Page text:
The Prime Minister has tonight set out the government’s latest Covid-19 update.
Despite announcing that lockdown restrictions in England are to ease further from the 12 April, the Prime Minister cautioned the UK population not to “be complacent” – a message that remains at the heart of the government briefings.
England will be entering step two of the government’s roadmap to cautiously ease lockdown restrictions on the 12 April.
The changes from this date include the reopening of:
- Shops and gyms.
- Zoos, theme parks, and drive-in cinemas and performance events.
- Libraries and community centres.
- Holiday campsites and self-contained holiday accommodation, which can be occupied only by members of the same household.
- Personal care establishments such as hairdressers, spas, and beauty and nail salons.
- Outdoor hospitality and beer gardens, which can now serve food and alcohol with no curfew.
Other changes on this date include the number of care home visitors per resident increasing from one to two, and up to fifteen guests now being permitted at weddings.
The briefing also included Professor Chris Witty highlighting the government’s four tests used to monitor the easing of lockdown.
The tests assess the vaccine deployment programme, the reduction in hospitalisations and deaths, the risk of a surge in infection rates putting unsustainable pressure on the NHS, and new variants of concern.
These tests measure the safety and appropriateness of moving through each step of the government’s roadmap out of lockdown.
Mr Johnson said that the current lifting of restrictions is “fully justified by the data which show that we’re meeting our four tests for easing the lockdown.”
This comes as 31.6 million people in the UK have received their first dose of the vaccine, with 5.4 million of these people having also received their second dose.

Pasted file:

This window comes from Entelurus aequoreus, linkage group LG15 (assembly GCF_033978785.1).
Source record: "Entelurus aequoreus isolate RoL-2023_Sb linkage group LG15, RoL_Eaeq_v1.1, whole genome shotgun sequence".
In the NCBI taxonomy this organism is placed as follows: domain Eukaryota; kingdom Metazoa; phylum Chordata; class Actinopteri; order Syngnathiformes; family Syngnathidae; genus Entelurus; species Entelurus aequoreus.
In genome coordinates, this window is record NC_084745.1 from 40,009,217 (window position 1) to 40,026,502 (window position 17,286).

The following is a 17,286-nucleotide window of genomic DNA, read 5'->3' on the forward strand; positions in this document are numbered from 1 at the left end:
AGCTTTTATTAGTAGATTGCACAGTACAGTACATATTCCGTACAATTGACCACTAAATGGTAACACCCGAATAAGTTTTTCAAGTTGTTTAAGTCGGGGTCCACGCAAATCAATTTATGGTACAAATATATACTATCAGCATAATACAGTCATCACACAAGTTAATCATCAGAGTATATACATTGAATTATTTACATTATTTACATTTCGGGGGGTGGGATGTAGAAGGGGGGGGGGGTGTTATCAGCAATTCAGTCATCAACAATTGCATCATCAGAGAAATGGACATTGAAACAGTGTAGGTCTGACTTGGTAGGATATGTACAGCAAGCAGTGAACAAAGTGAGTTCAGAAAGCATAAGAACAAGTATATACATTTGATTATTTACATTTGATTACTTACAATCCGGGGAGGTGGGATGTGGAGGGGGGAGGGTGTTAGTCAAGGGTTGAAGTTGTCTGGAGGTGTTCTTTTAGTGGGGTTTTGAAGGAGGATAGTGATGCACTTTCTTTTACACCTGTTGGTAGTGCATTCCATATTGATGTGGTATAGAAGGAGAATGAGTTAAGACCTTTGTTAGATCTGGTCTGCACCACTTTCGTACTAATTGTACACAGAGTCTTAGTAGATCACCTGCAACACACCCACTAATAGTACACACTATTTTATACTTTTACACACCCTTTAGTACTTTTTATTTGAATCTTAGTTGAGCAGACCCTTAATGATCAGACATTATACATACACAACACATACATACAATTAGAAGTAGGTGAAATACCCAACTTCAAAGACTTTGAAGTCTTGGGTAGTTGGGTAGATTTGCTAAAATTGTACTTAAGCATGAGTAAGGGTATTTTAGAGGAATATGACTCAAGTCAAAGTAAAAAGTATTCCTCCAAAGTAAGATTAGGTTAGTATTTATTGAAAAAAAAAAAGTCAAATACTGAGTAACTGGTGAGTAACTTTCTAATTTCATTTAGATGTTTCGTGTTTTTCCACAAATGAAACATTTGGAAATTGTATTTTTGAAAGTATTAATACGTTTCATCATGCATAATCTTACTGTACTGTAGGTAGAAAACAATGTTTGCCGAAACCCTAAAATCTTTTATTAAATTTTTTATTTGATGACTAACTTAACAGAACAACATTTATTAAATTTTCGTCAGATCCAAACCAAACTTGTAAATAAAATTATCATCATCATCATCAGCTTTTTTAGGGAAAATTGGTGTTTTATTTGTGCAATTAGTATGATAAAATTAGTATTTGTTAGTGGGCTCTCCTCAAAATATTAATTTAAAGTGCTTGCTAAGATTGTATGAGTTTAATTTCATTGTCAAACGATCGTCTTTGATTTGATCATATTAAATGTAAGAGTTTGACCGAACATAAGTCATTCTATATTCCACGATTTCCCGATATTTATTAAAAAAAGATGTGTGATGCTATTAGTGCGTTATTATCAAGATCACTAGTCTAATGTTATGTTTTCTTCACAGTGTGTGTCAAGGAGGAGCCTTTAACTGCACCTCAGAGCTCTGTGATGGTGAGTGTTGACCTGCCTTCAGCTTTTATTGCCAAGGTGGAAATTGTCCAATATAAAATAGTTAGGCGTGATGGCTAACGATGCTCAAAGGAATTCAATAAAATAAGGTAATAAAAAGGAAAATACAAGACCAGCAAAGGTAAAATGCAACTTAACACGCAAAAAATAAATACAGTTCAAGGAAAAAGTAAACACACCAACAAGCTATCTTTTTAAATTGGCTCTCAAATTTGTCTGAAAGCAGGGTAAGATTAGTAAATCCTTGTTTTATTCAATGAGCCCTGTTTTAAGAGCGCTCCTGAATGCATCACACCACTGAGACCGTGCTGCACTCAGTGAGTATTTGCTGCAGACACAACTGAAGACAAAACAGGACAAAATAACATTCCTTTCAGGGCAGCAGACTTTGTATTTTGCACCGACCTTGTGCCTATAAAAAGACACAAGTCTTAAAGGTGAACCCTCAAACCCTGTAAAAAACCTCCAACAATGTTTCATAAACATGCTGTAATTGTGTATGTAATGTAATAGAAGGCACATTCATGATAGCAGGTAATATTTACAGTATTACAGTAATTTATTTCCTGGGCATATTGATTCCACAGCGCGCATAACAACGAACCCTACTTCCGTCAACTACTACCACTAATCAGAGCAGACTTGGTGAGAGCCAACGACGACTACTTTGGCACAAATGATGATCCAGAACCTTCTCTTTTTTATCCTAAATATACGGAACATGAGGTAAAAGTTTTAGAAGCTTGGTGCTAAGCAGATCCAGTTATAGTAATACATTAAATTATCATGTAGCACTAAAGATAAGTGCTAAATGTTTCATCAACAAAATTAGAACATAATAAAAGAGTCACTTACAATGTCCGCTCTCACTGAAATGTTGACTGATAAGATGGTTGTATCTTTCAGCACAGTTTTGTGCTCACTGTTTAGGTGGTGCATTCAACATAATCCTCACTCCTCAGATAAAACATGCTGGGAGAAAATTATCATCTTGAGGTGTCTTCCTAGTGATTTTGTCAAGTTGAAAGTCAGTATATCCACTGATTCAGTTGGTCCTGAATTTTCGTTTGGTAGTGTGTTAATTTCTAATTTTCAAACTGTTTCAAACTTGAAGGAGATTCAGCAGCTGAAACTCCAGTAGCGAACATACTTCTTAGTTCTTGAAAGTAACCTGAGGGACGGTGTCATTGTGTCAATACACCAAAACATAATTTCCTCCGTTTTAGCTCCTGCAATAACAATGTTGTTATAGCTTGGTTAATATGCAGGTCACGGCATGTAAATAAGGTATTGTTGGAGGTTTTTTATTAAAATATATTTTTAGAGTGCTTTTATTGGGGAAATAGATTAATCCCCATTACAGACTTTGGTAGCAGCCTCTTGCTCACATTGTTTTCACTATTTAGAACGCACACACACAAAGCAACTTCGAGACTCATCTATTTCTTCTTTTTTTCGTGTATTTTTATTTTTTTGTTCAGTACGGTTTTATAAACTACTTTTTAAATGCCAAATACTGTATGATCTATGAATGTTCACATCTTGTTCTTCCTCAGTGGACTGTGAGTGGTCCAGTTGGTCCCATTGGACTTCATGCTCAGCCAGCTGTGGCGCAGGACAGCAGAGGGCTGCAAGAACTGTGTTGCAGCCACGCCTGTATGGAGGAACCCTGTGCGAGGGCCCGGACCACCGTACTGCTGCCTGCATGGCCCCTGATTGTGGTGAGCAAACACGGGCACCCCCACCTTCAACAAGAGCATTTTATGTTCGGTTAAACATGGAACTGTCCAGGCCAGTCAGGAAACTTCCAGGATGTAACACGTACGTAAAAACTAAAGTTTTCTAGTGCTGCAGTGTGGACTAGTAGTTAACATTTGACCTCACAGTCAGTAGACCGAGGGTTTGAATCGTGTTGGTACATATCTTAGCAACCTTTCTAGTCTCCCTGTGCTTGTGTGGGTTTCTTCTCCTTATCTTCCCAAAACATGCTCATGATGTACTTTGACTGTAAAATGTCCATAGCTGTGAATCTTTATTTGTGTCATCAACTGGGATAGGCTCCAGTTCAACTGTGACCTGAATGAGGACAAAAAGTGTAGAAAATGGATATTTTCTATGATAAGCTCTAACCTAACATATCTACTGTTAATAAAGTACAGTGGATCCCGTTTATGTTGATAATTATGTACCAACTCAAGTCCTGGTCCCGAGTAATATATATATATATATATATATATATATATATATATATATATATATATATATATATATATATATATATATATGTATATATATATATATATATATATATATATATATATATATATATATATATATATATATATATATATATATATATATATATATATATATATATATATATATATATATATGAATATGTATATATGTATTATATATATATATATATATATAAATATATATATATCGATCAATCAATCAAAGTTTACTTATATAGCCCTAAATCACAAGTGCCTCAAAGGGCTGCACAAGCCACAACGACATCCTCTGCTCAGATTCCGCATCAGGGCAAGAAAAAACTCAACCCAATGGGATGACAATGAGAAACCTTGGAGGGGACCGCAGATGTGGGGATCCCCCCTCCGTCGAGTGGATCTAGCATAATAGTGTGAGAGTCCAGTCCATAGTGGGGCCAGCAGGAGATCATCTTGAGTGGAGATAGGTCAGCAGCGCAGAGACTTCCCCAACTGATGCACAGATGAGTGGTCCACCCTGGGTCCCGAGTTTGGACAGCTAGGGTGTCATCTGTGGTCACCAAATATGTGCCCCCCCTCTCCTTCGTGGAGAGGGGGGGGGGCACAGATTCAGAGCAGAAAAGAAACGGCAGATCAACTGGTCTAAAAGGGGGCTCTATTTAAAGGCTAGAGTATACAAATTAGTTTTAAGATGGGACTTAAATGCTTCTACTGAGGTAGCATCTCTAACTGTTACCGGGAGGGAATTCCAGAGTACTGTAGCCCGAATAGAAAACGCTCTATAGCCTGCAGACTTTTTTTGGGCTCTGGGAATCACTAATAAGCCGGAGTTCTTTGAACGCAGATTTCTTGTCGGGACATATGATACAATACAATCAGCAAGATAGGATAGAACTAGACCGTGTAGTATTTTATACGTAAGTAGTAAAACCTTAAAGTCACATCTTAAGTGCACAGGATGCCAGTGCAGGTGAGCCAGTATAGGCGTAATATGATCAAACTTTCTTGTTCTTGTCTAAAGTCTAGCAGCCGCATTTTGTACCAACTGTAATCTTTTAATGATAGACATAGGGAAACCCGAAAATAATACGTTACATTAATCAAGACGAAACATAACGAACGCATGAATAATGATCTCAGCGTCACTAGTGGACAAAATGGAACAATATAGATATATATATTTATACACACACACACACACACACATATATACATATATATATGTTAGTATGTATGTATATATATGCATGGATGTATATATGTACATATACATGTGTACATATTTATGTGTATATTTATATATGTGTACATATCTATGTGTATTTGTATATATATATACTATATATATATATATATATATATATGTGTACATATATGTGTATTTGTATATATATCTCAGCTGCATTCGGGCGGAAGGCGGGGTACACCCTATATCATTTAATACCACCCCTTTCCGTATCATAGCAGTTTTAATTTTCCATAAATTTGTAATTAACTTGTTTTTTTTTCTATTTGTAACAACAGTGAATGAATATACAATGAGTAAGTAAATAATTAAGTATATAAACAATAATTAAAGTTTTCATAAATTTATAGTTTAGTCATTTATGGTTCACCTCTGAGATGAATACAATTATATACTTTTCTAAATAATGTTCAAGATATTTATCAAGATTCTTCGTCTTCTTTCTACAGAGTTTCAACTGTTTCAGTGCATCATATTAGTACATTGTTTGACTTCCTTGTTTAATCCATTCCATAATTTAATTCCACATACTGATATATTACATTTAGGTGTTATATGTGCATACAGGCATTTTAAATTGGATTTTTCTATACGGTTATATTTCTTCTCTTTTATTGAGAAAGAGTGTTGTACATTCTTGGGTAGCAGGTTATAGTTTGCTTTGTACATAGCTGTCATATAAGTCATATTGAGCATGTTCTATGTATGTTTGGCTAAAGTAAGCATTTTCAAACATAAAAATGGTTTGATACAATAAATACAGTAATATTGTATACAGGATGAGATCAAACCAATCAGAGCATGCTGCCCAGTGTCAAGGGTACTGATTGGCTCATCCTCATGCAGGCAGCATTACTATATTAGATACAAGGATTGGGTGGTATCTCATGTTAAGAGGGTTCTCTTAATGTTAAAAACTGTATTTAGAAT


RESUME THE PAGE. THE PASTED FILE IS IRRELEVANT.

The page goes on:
Statistical evidence points to the success of the vaccination programme, with clinical trials revealing that after one dose of the vaccine there was an 80% reduction in hospitalisations.
From the 1 April, there have been 3536 people hospitalised, with the average number of deaths falling from its peak of 1300 per day, to 47.
Despite the government publishing an update on a series of reviews into the potential use of Covid-19 status certificates, mass events, international travel, and social distancing rules, we will have to wait longer to hear a more detailed plan of action in the following weeks as further evidence surrounding Covid-19 is gathered.
Such a detailed plan remains dependent on the outcome of the surge in Covid-19 across Europe in recent weeks.
With Mr Johnson reiterating that cases are expected to rise once more in the UK, the Prime Minister urged the population to make use of the free NHS testing service, which can be obtained from pharmacies, local test sites, or from the government website which offers a delivery service.
On the issue of living with Covid beyond 21 June – the government’s final date in their easing of lockdown map – the prime minister would only comment on the potential for a Covid-19 status certificate to be used in the future.
Such a certificate could be used to prevent the spread of the virus at mass gatherings, and when travelling internationally.
However, Mr Johnson reassured the population that Covid-19 status certificates are not on the table in steps two and three of the easing of restrictions, whilst noting the “complicated ethical and practical issues” a vaccination status would present.
Insofar as how these measures will affect students, the road out of lockdown and back to student life remains unclear.
The final easing of restrictions on the 21 June is dependent on the progress we see being made in the following weeks.
For now, students across England can enjoy socialising with friends in local beer gardens, with hope remaining for the return of nightclubs this summer.
For students studying in Scotland, the decline in Covid infections and the success of the vaccination programme can see us expect further easing of lockdown restrictions shortly after England, from the 26 April.
From this date, mainland Scotland is expected to move down to level three, and Scotland’s islands to level two.
This would allow for the reopening of shops, gyms, libraries, and pubs and restaurants able to serve customers outdoors.